The fair is the venue for launching new titles, organising author interactions, and making the best of the opportunity to reach out to hundreds of thousands of visitors. “Last year we published a new book by the late (Bengali writer) Nabaneeta Dev Sen at the fair,” Chatterjee adds. “It sold 1,500 copies in days—that’s a big number for Bengali publishing.”

The view from industry leaders is not different either. “The book fairs in India are hugely important for all publishers ,” says Nandan Jha, senior vice-president of product and sales at Penguin Random House India. “These consumer fairs are open to lakhs of visitors and book lovers every day looking for books they cannot find in the book stores—or just in the hope of encountering exciting new reads and attractive discounts.”

Cynics may wonder about the appeal of such events in the age of online retail and easier discoverability of titles on the internet. Even in 2020, in spite of three fallow months of dwindling sales during the lockdown, the English-language publishing industry managed to keep books in the public eye by promoting them on digital platforms, a recent Press Trust of India report said. But these sceptics probably haven’t been to the Kolkata book fair in its heyday, or grown up in the pre-internet era, when finding a reliable book store in India, where you could get hold of a foreign title you fancied without burning a hole through your pocket, was a formidable challenge. And they certainly don’t know the trials faced by small, independent language publishers, when it comes to getting the word out about their books.

“I would save my pocket money or any cash people would gift me through the year for the fair,” says Devalina Mookerjee, who works with the Jadavpur University (JU) Press, Kolkata, as a development editor. Her interest in publishing, she believes, stems from her yearly excursions to the fair since her childhood. “After all these years, when we advertise on social media for volunteers to manage the JU Press stall at the book fair, we get an overwhelming response,” she adds. Last year, a student flew all the way in from Japan to be part of the experience.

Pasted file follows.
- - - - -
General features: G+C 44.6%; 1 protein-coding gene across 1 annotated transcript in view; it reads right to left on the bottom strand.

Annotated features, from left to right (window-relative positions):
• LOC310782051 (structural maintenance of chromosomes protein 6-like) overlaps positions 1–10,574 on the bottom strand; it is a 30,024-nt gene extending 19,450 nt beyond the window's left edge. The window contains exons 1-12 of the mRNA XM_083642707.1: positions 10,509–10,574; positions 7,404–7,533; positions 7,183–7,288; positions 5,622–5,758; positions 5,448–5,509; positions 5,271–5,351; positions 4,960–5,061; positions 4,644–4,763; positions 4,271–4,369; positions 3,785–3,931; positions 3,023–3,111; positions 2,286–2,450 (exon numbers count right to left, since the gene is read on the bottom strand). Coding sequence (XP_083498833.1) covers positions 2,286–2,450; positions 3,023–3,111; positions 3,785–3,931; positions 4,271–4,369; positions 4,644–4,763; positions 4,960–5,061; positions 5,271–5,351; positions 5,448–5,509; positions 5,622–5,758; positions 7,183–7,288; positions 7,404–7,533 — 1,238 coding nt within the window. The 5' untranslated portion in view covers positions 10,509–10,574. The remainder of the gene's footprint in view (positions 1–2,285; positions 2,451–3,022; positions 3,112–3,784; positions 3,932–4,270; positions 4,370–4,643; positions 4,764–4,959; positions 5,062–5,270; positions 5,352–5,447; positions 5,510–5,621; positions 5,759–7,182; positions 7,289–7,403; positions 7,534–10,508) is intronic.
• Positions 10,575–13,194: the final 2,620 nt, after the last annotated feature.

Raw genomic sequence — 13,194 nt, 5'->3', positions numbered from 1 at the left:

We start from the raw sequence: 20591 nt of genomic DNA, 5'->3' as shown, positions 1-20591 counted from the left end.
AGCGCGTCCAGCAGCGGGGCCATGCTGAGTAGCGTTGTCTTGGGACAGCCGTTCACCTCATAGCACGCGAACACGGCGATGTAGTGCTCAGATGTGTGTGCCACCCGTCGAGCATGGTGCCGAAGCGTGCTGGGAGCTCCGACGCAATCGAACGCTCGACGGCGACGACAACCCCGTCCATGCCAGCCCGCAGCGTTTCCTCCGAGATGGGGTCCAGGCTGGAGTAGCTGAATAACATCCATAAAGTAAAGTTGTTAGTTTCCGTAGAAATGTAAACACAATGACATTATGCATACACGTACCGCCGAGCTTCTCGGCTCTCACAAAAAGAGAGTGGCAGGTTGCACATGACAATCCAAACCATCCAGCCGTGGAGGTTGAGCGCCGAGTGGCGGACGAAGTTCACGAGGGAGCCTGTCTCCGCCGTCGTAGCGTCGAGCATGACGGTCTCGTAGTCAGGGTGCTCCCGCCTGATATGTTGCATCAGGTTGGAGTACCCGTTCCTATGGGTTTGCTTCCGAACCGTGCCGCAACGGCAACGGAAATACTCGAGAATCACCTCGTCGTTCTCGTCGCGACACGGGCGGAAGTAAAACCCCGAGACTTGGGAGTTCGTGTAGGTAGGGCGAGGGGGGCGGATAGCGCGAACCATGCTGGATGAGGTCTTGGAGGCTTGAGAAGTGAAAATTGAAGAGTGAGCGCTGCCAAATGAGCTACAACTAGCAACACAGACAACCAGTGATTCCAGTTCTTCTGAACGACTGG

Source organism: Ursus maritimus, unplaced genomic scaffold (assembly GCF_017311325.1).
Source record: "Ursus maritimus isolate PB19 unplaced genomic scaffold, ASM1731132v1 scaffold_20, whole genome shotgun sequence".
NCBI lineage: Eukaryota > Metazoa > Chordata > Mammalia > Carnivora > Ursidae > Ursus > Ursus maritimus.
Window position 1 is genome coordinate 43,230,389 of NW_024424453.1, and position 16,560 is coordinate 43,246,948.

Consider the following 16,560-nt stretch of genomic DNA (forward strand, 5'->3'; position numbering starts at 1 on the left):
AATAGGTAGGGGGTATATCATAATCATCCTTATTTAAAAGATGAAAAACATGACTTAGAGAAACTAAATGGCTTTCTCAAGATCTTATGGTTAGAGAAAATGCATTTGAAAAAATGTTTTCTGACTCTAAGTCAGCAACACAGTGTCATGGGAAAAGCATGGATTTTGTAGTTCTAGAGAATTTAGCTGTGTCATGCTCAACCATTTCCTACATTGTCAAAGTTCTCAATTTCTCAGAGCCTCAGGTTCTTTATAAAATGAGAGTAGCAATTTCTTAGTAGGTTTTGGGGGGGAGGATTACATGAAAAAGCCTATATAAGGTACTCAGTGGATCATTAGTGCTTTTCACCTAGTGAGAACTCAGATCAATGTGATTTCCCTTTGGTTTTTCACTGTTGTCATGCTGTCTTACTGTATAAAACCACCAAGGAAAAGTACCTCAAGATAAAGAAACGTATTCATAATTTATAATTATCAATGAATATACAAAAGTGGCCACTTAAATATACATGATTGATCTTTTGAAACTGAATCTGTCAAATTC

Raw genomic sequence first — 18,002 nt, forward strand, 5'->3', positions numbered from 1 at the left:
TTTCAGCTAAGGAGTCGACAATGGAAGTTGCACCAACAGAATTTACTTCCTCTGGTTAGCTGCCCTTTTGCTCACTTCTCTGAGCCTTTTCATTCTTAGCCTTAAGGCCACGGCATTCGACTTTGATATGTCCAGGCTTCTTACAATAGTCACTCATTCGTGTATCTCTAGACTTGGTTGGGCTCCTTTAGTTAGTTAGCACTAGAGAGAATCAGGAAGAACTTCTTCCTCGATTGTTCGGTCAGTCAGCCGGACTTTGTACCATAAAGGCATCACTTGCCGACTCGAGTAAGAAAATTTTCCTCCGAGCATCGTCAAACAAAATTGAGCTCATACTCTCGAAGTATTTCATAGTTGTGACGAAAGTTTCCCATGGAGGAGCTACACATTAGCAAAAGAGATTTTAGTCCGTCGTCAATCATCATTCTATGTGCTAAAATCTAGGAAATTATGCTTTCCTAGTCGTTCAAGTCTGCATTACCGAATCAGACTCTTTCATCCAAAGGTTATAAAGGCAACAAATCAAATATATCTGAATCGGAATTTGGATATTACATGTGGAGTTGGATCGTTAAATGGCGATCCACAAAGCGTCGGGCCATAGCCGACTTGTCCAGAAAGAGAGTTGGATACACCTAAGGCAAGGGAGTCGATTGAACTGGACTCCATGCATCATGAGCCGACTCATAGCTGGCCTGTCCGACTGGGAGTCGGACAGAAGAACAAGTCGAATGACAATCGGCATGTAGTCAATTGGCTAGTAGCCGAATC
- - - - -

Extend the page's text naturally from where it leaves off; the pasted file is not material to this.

Attending the KBF is indeed an experience, which may begin with a love for books but branch out into a myriad other directions. Those delights may include eating savoury snacks from pop-up stalls, getting your portrait painted by young artists and students of the fine arts, buying hand-painted calendars and greeting cards, running into old friends and making new ones, finding your one true love while browsing the shelves of obscure publishers, losing a sense of time while sampling stacks of “little magazines”, nosing around the rickety “communist book stalls” set up by workers of the party to find rare editions of classic Russian folk tales and, of course, returning home with stacks of books to last you till the time the next KBF.

Kolkata is hard to imagine without its book fair this year—but then, the world has made us live through a worse predicament of late.